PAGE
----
Elections Accessibility Barrier Plan
The Municipal Elections Act, 1996 (MEA) requires a clerk who is responsible for conducting an election shall have regard to the needs of electors and candidates with disabilities.
The MEA also requires that in establishing the locations of voting places, the clerk shall ensure that each voting place is accessible to electors with disabilities. As per Section 12.1, the clerk shall prepare a plan regarding the identification, removal and prevention of barriers that affect electors and candidates with disabilities and shall make the plan available to the public before voting day in a regular election.
Download the Accessibility Barrier Plan (PDF, 52 kb)
Identification, removal and prevention of barriers
Prior to Election Day
- By using a Polling Location Report, the preparation of which was assisted by the Access and Equity Coordinator, a review of polling locations was undertaken and from this review the polling sites were established.
- Met with, and presented an accessibility plan for the 2018 Municipal Election to the Advisory Committee for People with Disabilities, receiving their endorsement.
- A portal for candidates was created to provide information which would include the Voters’ List, maps, and any other relevant forms or documents.
- The Election website includes candidate and voter information. Electors can find where they vote, who they can vote for, the hours of voting and other pertinent election information.
- Ministry of Municipal Affairs presentations were made available in larger fonts for candidates and the public.
- All Advance Poll locations were equipped with an accessibility tabulator allowing electors with sight, hearing and mobility impairments to vote.
- All Advance Poll and Election Day staff were trained using the Customer Service Standard for the City of Hamilton.
- Special Advance Polls were used again for those dwellings that have senior residents.
- Qualifying Institutional Polls and Retirement Homes will have polls for their residents.
- Greeters have also been hired to ensure that entrances and any other barriers are addressed to ensure access to the poll.
- Each polling location will have the accessible entrance clearly marked with a series of signs and arrows in strategic locations.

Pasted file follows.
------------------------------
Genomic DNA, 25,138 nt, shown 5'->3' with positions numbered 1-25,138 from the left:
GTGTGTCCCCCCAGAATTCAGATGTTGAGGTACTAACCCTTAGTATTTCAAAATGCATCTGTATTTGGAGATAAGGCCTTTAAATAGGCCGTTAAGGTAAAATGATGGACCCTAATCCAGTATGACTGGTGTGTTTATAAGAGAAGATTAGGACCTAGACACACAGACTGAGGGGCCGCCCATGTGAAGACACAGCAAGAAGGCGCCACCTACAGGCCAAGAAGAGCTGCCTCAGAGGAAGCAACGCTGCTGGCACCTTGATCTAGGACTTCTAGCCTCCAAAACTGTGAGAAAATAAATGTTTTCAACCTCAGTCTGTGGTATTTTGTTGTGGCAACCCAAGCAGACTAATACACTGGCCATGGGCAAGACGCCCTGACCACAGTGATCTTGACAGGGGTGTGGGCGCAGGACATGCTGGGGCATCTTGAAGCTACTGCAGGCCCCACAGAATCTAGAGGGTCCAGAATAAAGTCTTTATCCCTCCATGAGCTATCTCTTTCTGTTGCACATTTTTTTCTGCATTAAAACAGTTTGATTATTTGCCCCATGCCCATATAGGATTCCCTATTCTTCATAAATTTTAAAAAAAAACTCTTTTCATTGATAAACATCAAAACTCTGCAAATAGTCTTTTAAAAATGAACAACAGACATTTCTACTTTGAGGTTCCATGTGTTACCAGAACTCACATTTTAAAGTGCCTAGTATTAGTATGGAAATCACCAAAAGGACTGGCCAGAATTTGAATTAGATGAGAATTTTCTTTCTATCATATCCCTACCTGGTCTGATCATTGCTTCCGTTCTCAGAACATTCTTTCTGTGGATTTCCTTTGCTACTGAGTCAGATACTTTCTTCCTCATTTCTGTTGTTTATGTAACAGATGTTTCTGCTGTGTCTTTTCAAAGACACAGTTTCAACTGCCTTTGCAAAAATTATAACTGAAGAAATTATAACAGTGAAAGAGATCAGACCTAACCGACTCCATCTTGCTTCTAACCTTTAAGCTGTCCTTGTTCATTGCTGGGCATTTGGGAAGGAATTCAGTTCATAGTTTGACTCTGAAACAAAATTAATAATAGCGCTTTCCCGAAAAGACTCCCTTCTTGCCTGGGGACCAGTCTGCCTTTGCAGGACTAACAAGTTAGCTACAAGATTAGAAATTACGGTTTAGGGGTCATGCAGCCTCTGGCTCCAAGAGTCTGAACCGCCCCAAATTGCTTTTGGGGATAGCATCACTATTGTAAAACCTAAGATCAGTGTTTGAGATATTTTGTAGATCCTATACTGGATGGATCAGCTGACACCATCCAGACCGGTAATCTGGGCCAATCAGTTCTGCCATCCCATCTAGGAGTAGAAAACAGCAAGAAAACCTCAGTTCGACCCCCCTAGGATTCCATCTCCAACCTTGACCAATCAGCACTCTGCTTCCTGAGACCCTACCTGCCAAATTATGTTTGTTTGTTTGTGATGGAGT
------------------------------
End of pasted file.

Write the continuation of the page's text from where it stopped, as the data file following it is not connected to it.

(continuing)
- An accessibility tabulator will be located in each of the 15 wards.
- The locations of these accessibility tabulators is listed at the bottom of this document.
- Identification and how to mark your ballot posters will be clearly visible in a large font, and magnifying sheets are available for those electors that would prefer to use it as opposed to the accessibility tabulator.
- Curbside voting will be available for those electors unable to leave their vehicles.
- A Deputy Returning Officer (DRO) will come to your vehicle ensuring the privacy and security of the elector.
- For electors that use D.A.R.T.S. transportation you will be able to arrange a pick up time and be transported to your poll.
- At the poll you will get “Front of the Line Service” and your D.A.R.T.S. driver will remain at the poll until you have voted.
- Electors may also bring a friend or a family member to assist them while voting at a poll.
Accessibility tabulator locations on Election Day
Accessibility Tabulators will be available at each advance poll. On election day, each ward will have a poll location with accessibility equipment will be available. List coming soon.
2018 Post Election Accessibility Report
12 (3) Within 90 days after voting day in a regular election, the clerk shall prepare a report about the identification, removal and prevention of barriers that affect electors and candidates with disabilities and shall make the report available to the public. 2016, c. 15, s. 11.
Read the 2018 Post-Election Accessibility Report (PDF, 47 KB)
Accommodations for voting
Appointing another voter to vote on your behalf - Vote by Proxy
If you are unable to vote for any reason, on any of the available voting days, you may appoint another eligible elector to vote on your behalf.
Personal assistance to voters
If you require assistance at the voting place you may bring a friend along to help or you may ask an election official for assistance.
Your assistant may go behind the voting screen with you however they must make an oral declaration first.
Taking time off to vote
You are entitled to three hours in which to vote on voting day. This does not mean you can take three hours off work to vote. It means you’re allowed to be absent to give yourself three hours of voting time.
- Typically, this is at the start or end of your working hours i.e. if your working hours are from 10 am to 6 pm, you are entitled to leave one hour early so that you would have from 5 pm to 8 pm to vote.
- Your employer may decide when it would be most convenient for you to be absent in order to vote i.e. if you work from noon to 6 pm your employer may decide that you should come in at 1 pm, rather than leave work at 5 pm.
- Date modified: